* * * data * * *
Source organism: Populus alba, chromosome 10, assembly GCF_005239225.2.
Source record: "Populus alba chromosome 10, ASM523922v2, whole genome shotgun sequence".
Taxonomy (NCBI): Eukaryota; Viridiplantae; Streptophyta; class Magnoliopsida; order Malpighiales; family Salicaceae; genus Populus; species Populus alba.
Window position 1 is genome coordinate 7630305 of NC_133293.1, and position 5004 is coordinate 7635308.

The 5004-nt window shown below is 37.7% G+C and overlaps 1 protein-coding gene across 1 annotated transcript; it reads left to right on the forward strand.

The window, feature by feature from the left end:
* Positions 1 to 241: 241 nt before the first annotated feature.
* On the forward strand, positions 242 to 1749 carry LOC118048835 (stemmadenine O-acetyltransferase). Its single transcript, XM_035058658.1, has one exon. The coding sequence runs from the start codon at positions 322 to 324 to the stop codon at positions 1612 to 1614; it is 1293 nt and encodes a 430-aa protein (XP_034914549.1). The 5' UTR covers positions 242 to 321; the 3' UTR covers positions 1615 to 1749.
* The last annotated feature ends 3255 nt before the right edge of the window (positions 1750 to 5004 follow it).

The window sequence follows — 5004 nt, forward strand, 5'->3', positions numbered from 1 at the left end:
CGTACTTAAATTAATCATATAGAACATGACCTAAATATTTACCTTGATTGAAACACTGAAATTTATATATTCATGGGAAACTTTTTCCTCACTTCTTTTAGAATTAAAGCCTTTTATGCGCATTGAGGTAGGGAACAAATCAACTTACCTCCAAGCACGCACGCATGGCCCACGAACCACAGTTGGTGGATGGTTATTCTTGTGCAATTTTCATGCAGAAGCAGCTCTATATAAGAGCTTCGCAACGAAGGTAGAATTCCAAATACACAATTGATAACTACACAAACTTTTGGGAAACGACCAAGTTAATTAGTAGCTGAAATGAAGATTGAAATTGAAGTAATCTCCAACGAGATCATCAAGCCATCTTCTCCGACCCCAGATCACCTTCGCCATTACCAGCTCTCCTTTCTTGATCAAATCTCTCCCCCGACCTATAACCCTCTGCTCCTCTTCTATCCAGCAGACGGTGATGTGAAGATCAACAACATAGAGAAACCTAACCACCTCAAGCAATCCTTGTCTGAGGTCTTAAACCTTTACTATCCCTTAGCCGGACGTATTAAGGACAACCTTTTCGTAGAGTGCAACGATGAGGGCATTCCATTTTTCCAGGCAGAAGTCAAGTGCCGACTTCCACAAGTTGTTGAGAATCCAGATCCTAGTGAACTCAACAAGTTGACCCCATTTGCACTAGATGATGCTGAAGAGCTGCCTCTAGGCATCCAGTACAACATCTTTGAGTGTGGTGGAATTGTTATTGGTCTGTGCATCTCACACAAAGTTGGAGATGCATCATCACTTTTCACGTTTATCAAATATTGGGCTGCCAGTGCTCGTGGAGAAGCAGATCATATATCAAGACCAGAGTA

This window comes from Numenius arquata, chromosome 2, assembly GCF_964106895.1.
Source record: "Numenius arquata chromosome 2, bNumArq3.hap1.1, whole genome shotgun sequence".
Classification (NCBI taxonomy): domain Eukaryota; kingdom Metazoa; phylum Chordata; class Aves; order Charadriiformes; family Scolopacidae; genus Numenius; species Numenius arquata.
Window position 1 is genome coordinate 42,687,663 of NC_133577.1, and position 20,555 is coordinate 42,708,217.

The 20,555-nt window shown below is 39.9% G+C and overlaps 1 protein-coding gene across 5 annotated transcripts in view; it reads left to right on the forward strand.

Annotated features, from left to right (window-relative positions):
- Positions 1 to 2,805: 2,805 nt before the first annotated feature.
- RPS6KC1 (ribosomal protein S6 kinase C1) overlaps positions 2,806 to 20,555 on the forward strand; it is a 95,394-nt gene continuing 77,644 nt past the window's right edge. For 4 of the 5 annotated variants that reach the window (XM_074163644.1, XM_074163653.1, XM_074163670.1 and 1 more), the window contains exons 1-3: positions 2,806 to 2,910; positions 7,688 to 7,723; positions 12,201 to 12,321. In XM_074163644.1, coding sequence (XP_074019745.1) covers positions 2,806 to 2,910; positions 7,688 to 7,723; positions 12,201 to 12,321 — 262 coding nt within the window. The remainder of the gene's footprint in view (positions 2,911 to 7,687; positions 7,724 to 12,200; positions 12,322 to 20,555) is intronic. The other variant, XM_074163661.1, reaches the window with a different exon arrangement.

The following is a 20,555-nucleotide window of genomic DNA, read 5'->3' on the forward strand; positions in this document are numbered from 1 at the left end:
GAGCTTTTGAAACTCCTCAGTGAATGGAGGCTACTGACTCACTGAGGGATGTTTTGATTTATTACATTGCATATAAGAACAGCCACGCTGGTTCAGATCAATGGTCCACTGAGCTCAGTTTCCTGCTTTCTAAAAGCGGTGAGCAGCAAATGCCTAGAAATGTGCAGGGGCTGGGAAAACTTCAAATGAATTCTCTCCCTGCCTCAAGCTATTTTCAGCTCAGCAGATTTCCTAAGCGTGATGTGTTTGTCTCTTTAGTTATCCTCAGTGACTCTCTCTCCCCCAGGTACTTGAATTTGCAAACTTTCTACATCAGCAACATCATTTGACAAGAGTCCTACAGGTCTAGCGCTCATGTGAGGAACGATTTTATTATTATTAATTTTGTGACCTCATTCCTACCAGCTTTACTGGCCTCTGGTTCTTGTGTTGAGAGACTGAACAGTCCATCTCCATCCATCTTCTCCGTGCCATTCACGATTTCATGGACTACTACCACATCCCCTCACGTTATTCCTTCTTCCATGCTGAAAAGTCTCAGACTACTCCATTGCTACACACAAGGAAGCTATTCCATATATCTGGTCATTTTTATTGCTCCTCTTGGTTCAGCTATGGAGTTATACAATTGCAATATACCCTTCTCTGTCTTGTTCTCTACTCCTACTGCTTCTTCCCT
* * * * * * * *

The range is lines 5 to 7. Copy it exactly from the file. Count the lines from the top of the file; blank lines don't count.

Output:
The 5004-nt window shown below is 37.7% G+C and overlaps 1 protein-coding gene across 1 annotated transcript; it reads left to right on the forward strand.

The window, feature by feature from the left end:
* Positions 1 to 241: 241 nt before the first annotated feature.